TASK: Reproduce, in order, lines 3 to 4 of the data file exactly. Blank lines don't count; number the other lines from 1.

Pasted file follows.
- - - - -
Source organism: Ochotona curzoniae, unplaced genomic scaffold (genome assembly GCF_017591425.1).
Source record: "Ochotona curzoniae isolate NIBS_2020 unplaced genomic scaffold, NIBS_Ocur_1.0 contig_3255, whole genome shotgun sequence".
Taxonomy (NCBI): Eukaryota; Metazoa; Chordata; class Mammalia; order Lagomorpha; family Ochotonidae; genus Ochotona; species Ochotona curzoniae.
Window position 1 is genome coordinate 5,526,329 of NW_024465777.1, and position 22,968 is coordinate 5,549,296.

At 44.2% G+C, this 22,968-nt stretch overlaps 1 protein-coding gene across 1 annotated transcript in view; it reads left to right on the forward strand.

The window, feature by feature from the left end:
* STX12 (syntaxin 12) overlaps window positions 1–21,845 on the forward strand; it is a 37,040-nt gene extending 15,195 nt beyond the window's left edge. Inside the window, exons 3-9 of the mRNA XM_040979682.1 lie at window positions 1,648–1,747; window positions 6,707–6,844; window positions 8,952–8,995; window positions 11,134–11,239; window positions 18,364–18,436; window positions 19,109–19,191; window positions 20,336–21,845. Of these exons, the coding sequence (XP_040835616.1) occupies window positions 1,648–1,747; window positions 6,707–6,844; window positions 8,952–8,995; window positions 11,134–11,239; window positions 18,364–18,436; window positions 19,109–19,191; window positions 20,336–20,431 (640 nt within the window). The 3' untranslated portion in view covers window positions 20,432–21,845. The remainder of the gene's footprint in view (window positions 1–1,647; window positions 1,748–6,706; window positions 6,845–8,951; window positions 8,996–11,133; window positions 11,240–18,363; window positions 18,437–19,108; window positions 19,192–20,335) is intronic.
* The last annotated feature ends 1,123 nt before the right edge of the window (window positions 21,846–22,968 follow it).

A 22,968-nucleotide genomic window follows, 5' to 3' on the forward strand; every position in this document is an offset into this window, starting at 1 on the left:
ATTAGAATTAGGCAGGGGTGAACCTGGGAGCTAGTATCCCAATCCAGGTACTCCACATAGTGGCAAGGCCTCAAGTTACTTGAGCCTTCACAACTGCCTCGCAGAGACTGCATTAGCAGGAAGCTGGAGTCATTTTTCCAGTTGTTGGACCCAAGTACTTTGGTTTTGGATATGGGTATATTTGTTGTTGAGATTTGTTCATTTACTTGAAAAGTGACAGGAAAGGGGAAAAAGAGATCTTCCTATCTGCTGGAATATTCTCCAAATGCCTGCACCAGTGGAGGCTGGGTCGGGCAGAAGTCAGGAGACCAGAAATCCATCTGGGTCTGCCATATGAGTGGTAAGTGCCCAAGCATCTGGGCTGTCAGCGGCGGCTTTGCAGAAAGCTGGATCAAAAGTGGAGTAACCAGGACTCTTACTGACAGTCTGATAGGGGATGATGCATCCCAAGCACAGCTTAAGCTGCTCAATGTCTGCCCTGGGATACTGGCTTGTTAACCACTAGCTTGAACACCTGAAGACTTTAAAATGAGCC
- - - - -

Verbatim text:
Taxonomy (NCBI): Eukaryota; Metazoa; Chordata; class Mammalia; order Lagomorpha; family Ochotonidae; genus Ochotona; species Ochotona curzoniae.
Window position 1 is genome coordinate 5,526,329 of NW_024465777.1, and position 22,968 is coordinate 5,549,296.